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Flink: Sampras on Sampras

12/3/2007 8:21:00 PM

by Steve Flink

In many ways, Pete Sampras conducts himself in an interview with the same kind of understated and quiet authority he has always brought to his business on the court. He speaks comfortably, easily, without any pretenses. He answers questions directly, candidly, knowing full well who he is and what he wants to convey about himself and his priorities. He comes across earnestly, sensibly, in utter control of himself and his emotions.

I was reminded of all of these qualities when I talked with Sampras last week over the telephone. I wanted him to put in perspective what had happened in his recent three match exhibition series with Roger Federer contested in Seoul, Korea (November 20), Kuala Lumpur, Malaysia (November 22), and Macau, China (November 24). Federer had prevailed 6-4, 6-3 in Seoul and 7-6 (6), 7-6 (5) in Kuala Lumpur before Sampras captured the last clash 7-6 (8), 6-4 in Macau. Many had seen these skirmishes on Tennis Channel; others watched it online over the past week. [click here to watch the matches] I viewed these confrontations when they were first put on television, and offered my own take on the proceedings. No column I have written has drawn more reader response or passion; fans were universally exuberant about seeing these two icons performing on those Asian stages together.

But I thought the time had come to let Sampras hold court himself, to tell us precisely how he saw it. How hard did he step up his training beyond the work he had done earlier in the year preparing for his appearances on the Champions Series [senior] events? "I definitely stepped it up," said Sampras. "I hit every other day for two weeks with Sam Querrey, and we were playing a lot of sets. Sam hits a very big ball and has a big serve and I wanted to play at that pace so I could find my range and find my game while getting my body used to serving-and-volleying and the change of directions and explosive movements you need for that. I stretched a lot more before and after I played and warmed up with jogging and stretching. It was as close as I have been to back in the day [during my career] when I used to prepare and focus so hard. I wanted to play well against Roger but also wanted my body to hold up to play three matches in five days. I was pleasantly surprised that my body held up quite well."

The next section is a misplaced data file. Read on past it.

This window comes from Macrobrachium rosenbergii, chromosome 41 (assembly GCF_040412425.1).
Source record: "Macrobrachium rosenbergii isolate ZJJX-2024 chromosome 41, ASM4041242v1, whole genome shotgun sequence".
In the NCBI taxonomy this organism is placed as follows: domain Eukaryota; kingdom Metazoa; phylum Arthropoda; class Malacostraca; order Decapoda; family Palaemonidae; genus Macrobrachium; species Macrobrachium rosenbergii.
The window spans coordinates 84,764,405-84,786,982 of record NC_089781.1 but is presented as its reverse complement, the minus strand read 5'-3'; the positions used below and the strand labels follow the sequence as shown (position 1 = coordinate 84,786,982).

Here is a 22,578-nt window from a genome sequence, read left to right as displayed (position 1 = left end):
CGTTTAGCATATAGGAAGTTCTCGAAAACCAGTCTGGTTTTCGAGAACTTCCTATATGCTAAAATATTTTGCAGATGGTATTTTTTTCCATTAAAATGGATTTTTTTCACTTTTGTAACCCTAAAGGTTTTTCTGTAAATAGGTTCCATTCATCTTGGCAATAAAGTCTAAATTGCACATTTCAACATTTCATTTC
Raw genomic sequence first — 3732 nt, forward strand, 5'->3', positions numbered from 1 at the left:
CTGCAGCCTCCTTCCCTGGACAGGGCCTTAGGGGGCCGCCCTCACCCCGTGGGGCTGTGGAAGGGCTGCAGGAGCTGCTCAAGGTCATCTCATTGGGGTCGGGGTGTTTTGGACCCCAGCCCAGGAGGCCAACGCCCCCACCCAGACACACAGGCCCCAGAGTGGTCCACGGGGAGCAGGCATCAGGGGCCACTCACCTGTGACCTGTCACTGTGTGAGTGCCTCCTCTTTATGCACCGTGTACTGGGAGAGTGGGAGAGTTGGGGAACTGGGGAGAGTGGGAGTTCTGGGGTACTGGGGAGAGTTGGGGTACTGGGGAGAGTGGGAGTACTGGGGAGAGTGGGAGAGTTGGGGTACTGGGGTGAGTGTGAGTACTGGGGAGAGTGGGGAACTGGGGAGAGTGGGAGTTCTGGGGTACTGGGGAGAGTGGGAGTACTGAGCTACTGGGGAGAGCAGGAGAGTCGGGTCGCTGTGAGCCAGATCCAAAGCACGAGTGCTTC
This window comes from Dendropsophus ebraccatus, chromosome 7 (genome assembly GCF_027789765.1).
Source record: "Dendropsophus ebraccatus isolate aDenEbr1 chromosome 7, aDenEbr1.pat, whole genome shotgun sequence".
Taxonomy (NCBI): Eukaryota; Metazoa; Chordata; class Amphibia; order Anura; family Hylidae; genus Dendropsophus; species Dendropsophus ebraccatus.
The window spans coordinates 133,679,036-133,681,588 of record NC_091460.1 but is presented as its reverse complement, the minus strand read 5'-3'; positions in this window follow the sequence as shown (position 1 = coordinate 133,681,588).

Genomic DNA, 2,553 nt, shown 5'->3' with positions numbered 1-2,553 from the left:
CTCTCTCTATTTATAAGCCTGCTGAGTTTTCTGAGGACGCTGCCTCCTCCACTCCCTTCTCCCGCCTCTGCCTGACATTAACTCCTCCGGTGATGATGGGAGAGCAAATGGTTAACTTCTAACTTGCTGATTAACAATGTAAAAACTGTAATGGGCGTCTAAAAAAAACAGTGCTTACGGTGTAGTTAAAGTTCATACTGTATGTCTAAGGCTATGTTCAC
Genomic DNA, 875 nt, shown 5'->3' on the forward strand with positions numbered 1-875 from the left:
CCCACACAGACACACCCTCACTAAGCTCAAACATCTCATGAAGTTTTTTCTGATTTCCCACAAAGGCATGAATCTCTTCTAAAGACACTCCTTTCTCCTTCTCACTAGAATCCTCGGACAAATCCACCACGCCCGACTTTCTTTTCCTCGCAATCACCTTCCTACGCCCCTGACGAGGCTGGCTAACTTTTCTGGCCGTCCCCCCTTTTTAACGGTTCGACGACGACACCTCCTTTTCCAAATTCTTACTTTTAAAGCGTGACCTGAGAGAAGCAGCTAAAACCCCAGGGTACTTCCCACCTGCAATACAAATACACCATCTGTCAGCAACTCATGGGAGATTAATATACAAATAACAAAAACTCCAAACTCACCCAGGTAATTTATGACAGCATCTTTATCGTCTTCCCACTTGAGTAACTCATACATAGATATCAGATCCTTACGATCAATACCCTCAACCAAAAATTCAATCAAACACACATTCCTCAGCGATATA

What were his expectations as he headed over there? "I didn't know where my game was going to be," replied Sampras. "I didn't want to be embarrassed out there and I didn't think I would be. I wouldn't have signed up for these matches against Roger if I didn't feel I could be competitive. I felt if I could pull of a set [in one of the matches] that would be a big bonus for me. I didn't think I would beat Roger. Going into these exhibitions some people expected him to beat me 2 and 2. I just wanted to compete well against him."

Sampras built a 4-2, first set lead in Seoul before Federer took over and glided to victory. Sampras played sporadically brilliant tennis but was inconsistent and devoid of his customary match playing instincts in that encounter. How did he feel? "I lacked confidence," he said. "Not only was I battling my game having not played, but I was a little uneasy with where I was at and then I was dealing with the great things Roger brings to the table. That combination made me uncomfortable. I also didn't feel great physically because of my jet lag. I pretty much got over there the day before. So I was a little bit out of sorts and didn't feel I got into a rhythm. I felt like I hit the ball o.k. but I felt a little overanxious and I was going for too much because I was playing Roger."

Two days later in Kuala Lumpur, Sampras was delighted to push Federer much more before falling in a pair of tie-breaks. Recollecting that battle, Sampras said, "I just felt a lot less nervous. I got off to a good start. It was fast conditions and he was having a hard time returning my serve. I was having a hard time getting into a rhythm from the back court but I felt a lot better out there. The anxiety went away. Seoul just broke the ice for me and in Kuala Lumpur I hardly missed a volley and served pretty well. I had a few chances here and there. I could have pulled off a set there which would have been great, but even though I didn't I felt I was right there with him, while in Seoul I was kind of a deer in the headlights. In Kuala Lumpur I lost 6 and 6 without losing my serve, so that made me feel really good going into the match in Macau."

In Macau, Sampras came out firing on all cylinders, serving stupendously on another awfully quick court, not losing his serve for the second match in a row. He never even faced a break point in recording his triumph, and, as was the case in Malaysia, did not serve a single double fault. As Sampras recalled, "I remember warming up for that match with Roger and saying, "Wow, this court is fast!' You would hit a slice on that court and it would just keep on slicing. It was one of those courts where you could hit a three quarter speed serve and still pull off an ace. I think we both wished maybe the court would have been a bit slower which would have added some creativity."

Sampras paused, then said, "I started off serving well [he released 7 aces in his first three service games] and so did Roger, and I was thinking, "If we keep this up we are going into a breaker and anything could happen.' When I went for a forehand return and made it at set point in the tie-break, I felt really happy. I was thinking, "I can leave this court having achieved my goal.' It went to 4-4 in the second set and he missed a forehand and I played a good break point, and then I served it out. It all happened pretty quickly at the end. I just popped an ace and a few service winners when I served for the match and the next thing I knew I had won it. The crowd was electric. That match was all about confidence for me. I didn't feel any anxiety out there. It was a good feeling walking off that court."